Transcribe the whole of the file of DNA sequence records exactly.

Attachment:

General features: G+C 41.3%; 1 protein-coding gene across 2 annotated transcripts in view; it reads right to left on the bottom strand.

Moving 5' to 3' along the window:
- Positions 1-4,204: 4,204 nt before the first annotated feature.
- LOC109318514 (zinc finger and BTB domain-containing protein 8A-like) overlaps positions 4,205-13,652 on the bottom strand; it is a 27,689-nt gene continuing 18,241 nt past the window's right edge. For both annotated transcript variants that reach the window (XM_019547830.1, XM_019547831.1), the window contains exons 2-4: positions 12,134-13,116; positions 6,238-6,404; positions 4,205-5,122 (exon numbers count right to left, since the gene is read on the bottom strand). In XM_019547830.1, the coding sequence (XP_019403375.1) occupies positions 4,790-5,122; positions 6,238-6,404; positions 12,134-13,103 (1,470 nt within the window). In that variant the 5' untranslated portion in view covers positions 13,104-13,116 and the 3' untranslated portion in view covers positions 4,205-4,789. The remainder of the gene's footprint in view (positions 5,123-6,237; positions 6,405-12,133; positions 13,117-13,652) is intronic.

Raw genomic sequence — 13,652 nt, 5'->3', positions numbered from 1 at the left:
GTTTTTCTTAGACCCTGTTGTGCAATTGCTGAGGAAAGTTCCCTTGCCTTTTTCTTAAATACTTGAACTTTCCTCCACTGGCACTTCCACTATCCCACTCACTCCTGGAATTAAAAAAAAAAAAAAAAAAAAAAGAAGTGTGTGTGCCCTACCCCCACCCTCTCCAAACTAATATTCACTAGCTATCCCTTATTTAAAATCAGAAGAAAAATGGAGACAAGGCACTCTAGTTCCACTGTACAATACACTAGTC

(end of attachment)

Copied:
General features: G+C 41.3%; 1 protein-coding gene across 2 annotated transcripts in view; it reads right to left on the bottom strand.

Moving 5' to 3' along the window:
- Positions 1-4,204: 4,204 nt before the first annotated feature.
- LOC109318514 (zinc finger and BTB domain-containing protein 8A-like) overlaps positions 4,205-13,652 on the bottom strand; it is a 27,689-nt gene continuing 18,241 nt past the window's right edge. For both annotated transcript variants that reach the window (XM_019547830.1, XM_019547831.1), the window contains exons 2-4: positions 12,134-13,116; positions 6,238-6,404; positions 4,205-5,122 (exon numbers count right to left, since the gene is read on the bottom strand). In XM_019547830.1, the coding sequence (XP_019403375.1) occupies positions 4,790-5,122; positions 6,238-6,404; positions 12,134-13,103 (1,470 nt within the window). In that variant the 5' untranslated portion in view covers positions 13,104-13,116 and the 3' untranslated portion in view covers positions 4,205-4,789. The remainder of the gene's footprint in view (positions 5,123-6,237; positions 6,405-12,133; positions 13,117-13,652) is intronic.

Raw genomic sequence — 13,652 nt, 5'->3', positions numbered from 1 at the left:
GTTTTTCTTAGACCCTGTTGTGCAATTGCTGAGGAAAGTTCCCTTGCCTTTTTCTTAAATACTTGAACTTTCCTCCACTGGCACTTCCACTATCCCACTCACTCCTGGAATTAAAAAAAAAAAAAAAAAAAAAAGAAGTGTGTGTGCCCTACCCCCACCCTCTCCAAACTAATATTCACTAGCTATCCCTTATTTAAAATCAGAAGAAAAATGGAGACAAGGCACTCTAGTTCCACTGTACAATACACTAGTC